Although Useful, It Might Not Have Been Beneficial

Another painful reality of emotional detachment in combat: greater degrees of emotional detachment in combat might have an impact on the development of Posttraumatic Stress Disorder. In an analysis conducted in 2003, before the repeated exposure to combat that Post 9/11 veterans experienced, psychologists Matthew Tull and Lizabeth Roemer identified several studies that show that emotional numbing was the strongest predictor of PTSD five months after the traumatic incident. There is evidence that a service member that felt significant emotional detachment in combat would experience challenges regarding traumatic stress reaction upon returning from the combat environment.

Sometimes, It Doesn’t Stay In Combat

The feeling of detachment often persists when the veteran returns home. I have found that this is especially true with veterans who were required to engage in multiple deployments. The emotional detachment of the battlefield is brought to the homefront, and when there is a likelihood that the return to the battlefield is less than a year away, the detachment is easier to maintain. When a service member is exposed to combat on their first deployment, it may take some time to get into “combat mode,” weeks or even months. On the second deployment, it may take only a couple of weeks; in subsequent deployments, combat mode kicks in within days, or often even before the wheels of the plane hit the ground.

It Is Not Useful in Post-Military Life

Like the Violence of Action Paradox, what was beneficial to service members while they were deployed was less beneficial when the get home. The need to believe that you’re already dead: while helpful in combat, not helpful at all when we return home to pick up our lives. When we need to reengage with others, establish or re-establish relationships, and start to care about things again, the habit of emotional detachment gets in the way.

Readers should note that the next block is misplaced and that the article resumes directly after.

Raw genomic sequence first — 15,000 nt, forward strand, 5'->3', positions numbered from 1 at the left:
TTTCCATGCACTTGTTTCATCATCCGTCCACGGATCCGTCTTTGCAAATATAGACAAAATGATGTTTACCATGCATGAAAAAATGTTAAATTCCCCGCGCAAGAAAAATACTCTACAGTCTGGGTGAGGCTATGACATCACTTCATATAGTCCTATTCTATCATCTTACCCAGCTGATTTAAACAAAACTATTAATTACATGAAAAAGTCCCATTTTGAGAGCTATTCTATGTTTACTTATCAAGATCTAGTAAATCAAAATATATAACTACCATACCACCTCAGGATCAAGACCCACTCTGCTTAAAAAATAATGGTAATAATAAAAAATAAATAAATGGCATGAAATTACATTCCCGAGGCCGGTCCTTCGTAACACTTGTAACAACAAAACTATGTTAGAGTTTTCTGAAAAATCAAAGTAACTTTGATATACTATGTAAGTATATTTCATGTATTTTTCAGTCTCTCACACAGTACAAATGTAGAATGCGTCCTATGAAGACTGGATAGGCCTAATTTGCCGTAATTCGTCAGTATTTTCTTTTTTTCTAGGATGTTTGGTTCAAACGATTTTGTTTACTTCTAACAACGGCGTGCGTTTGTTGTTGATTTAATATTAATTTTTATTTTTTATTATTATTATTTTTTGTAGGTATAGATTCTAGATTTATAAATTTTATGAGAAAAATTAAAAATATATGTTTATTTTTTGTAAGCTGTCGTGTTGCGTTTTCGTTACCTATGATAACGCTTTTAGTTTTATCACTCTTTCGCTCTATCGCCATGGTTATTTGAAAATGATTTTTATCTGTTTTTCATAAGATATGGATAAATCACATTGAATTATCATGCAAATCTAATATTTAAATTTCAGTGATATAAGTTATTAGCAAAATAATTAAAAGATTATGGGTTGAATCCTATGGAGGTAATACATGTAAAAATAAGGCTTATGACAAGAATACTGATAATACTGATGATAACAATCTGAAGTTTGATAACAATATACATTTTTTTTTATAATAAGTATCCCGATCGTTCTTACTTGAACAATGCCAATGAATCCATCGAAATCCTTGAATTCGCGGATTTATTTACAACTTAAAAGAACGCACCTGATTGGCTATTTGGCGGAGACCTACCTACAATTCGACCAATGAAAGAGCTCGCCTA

So what to do about it? As with everything else, awareness and acknowledgement are the first steps towards making a change. We can’t change something if we don’t recognize it within us. After awareness, talking to someone to get understanding around it is extremely beneficial. Working with a mental health professional can be helpful, and it doesn’t mean you’re crazy; it means that you are using skills that kept you alive once, but are no longer necessary to accomplish the mission.

Just because you felt dead once, doesn’t mean that you need to continue to feel that way. And coming back from that can make you appreciate life a whole heck of a lot more.

The Head Space and Timing Blog is supported by the Colorado Veterans Health and Wellness Agency, a 501(c)3 Nonprofit in Colorado Springs, Colorado. The goal of the CVHWA is to provide military culturally competent mental health counseling to veterans and their spouses, regardless of characterization of discharge, time of service, or era of service. Our vision is to assist veterans to identify and remove barriers to their mental, physical, emotional, and behavioral wellness. For questions or inquiries, contact us!

Duane France

Duane K. L. France is a combat veteran of both Iraq and Afghanistan, as well as a mental health counselor practicing in the state of Colorado. Do you want to join the conversation regarding veteran mental health? Share, like, and comment. Read Duane's previous posts and follow him on Twitter and LinkedIn. Keep the conversation about #veteranmentalhealth going.